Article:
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John H. Glenn, Jr, Former Astronaut, Former Senator, American Hero

First American to Orbit Earth


Sen. John H. Glenn, Jr, Former Astronaut

John H. Glenn, Jr, Former Astronaut, Former Senator, American Hero

On July 18, 1921, John Herschel and Clara Sproat Glenn, of Cambridge, Ohio, had a son, whom they named after the father. Two years later, the small family moved to New Concord, where they constructed a home, which would double as a boarding house for students from nearby Muskingum College. Meanwhile, John senior opened a plumbing business.

John H. Glenn, Jr. attended New Concord High School and after graduation enrolled in Muskingum College, where he earned B.S. in engineering. In early 1943, after the Japanese attack of Pearl Harbor, he joined the Naval Aviation Cadet Program and became a Marine pilot. He won his wings and lieutenant's bars, and on April 6 of that year, he married the former Anna Margaret Castor, daughter of Dr. and Mrs. H.W. Castor of New Concord. John H. Glenn, Jr. served in World War II and Korea, receiving many medals, and was a six time recipient of the Distinguished Flying Cross.

After Korea, John H. Glenn, Jr. attended the Naval Air Test Center at Patuxent River, Maryland, then became one of the Test Center’s top test pilots. He flight-tested the FJ3, the F7U Cutlass, and the F8U Crusader. In1957 he set a speed record by flying from Los Angeles to New York in three hours and 23 minutes. This was the first transcontinental flight to average supersonic speeds.

When NASA began searching for pilots to participate in its suborbital and orbital program, Glenn applied. In January 1959, the selection committee received and screened 508 service records of a group of talented test pilots, from which 110 candidates were assembled. Less than one month later, through a variety of interviews and a battery of written tests, the NASA selection committee pared down this group to 32 candidates.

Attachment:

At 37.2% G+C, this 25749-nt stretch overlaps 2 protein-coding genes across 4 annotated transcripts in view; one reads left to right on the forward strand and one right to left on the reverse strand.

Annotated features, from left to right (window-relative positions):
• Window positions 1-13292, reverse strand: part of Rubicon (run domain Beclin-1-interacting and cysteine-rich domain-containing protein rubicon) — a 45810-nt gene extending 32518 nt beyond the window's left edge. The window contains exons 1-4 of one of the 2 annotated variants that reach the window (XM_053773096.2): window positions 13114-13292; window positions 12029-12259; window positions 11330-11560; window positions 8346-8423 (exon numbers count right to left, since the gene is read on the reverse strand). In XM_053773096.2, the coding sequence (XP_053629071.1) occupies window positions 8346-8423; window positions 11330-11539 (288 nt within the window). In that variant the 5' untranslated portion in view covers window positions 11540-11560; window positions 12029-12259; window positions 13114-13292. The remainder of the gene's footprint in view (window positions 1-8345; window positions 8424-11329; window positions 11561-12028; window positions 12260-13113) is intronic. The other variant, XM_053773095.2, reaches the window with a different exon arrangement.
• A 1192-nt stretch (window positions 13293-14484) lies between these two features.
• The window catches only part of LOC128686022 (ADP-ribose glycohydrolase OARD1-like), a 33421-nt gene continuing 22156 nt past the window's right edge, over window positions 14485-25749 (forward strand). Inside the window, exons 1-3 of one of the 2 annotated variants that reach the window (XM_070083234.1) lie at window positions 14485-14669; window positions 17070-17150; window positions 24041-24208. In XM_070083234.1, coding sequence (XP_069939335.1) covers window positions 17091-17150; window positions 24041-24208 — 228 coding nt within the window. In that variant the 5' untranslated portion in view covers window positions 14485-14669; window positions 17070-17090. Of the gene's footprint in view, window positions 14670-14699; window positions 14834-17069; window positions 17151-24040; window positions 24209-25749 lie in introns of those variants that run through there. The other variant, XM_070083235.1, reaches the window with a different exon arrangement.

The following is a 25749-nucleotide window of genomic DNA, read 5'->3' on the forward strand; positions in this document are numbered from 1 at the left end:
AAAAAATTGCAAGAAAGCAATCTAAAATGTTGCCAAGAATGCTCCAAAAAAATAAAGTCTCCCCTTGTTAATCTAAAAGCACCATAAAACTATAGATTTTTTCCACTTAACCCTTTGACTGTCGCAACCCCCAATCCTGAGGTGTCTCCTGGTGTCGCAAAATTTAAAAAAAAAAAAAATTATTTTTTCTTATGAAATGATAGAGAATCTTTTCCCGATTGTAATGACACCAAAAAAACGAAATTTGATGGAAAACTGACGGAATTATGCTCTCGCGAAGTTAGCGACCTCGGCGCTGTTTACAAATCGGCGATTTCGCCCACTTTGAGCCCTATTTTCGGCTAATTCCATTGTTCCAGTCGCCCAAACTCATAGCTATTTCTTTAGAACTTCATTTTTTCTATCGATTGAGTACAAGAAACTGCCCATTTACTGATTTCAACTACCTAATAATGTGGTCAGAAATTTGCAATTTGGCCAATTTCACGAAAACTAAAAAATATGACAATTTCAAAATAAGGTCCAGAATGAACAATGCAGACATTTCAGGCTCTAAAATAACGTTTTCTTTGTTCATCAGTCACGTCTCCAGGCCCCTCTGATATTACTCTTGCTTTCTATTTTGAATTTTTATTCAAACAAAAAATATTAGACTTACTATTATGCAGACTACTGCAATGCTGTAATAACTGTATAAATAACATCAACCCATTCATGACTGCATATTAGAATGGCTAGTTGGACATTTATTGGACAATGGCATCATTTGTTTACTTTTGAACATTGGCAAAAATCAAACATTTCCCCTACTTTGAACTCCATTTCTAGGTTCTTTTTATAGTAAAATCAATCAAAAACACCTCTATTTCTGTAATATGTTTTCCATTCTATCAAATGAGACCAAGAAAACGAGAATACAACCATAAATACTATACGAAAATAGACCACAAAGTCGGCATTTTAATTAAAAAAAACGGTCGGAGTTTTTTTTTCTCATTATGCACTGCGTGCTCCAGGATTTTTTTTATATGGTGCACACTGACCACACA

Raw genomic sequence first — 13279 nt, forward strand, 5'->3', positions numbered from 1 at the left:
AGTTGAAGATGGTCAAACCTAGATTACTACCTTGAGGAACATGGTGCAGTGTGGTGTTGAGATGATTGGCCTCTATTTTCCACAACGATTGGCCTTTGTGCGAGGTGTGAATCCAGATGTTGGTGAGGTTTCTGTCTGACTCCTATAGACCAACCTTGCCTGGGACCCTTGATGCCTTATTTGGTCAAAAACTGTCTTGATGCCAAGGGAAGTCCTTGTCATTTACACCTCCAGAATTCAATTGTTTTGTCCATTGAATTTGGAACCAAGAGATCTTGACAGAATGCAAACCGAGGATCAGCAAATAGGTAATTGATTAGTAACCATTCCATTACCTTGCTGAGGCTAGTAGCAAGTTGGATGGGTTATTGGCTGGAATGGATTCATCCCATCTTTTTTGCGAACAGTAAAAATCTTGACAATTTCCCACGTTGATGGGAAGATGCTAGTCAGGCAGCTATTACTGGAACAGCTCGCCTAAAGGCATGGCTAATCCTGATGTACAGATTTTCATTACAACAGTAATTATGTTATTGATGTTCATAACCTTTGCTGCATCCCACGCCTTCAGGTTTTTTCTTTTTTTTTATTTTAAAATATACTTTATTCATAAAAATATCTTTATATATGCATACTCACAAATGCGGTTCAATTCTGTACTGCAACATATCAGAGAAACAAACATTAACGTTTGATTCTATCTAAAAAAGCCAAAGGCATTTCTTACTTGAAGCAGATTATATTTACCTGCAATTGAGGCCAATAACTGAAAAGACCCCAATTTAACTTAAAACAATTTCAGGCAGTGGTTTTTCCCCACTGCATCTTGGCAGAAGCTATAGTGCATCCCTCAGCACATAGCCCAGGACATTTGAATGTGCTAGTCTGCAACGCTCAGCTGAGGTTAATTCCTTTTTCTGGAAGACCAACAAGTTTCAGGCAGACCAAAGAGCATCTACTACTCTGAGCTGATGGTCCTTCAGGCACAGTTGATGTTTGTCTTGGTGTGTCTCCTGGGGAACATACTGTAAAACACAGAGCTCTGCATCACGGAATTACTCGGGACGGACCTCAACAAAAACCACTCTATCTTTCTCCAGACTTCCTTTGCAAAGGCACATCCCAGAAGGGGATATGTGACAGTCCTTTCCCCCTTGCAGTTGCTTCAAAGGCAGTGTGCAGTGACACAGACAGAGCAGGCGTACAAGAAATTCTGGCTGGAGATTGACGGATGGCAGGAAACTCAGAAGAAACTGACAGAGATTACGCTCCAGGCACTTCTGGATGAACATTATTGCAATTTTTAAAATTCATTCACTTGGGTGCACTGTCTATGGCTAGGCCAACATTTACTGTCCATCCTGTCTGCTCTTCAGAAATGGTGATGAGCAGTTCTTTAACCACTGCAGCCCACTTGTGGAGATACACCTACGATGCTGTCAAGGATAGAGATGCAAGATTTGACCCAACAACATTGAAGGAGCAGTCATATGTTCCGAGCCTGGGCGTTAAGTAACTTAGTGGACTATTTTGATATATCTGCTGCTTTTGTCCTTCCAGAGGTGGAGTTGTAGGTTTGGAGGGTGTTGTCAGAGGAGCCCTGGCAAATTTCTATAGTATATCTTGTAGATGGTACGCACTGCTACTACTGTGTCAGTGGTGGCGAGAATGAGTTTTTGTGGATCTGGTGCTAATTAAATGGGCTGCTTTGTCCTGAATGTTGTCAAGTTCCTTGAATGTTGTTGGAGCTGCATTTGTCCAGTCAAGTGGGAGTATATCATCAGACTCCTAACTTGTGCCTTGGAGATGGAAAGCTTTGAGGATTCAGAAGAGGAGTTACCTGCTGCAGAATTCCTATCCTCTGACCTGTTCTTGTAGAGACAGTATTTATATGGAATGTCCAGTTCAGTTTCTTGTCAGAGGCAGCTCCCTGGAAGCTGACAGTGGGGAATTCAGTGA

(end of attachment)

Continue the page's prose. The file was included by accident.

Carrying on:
Each candidate endured even more stringent physical, psychological, and mental examinations, including total body x-rays, pressure suit tests, cognitive exercises, and a series of unnerving interviews. Of the 32 candidates, 18 were recommended for Project Mercury without medical reservations. On April 1, 1959, Robert Gilruth, the head of the Space Task Group, selected the first American astronauts. The "Mercury Seven" were Scott Carpenter, L. Gordon Cooper, Jr., John H. Glenn, Jr., Virgil I. "Gus" Grissom, Walter M. Schirra, Jr., Alan B. Shepard, Jr., and Donald K. "Deke" Slayton.

Prior to his own flight Glenn served as backup pilot for Astronauts Shepard and Grissom. After eleven delays, due in part to equipment malfunctions or improvements and weather, he launched from Cape Canaveral (renamed Kennedy) and made America's first orbital flight on February 20,1962, piloting the Mercury-Atlas 6 Friendship 7 spacecraft on the first manned orbital mission of the United States. Near the end of the first orbit the automatic control system wasn't functioning properly. He went to manual control and continued in that mode during the second and third orbits and during re-entry. Another problem that Glenn encountered involved a signal sent to the ground via telemetry indicating that his spacecraft, Friendship 7, had a loose heat shield. In order to make sure it was secured in place during re-entry, the retropack was kept in place to steady the shield. During re-entry large portions of the burning retropack flew by the window but by that point there was sufficient aerodynamic force on the shield to hold it in position. His orbital flight lasted 4 hours, 55 minutes and 23 seconds, all but 7 minutes being in weightlessness. John H. Glenn, Jr. (NASA Biography) became the first American to orbit the Earth and an instant national hero.

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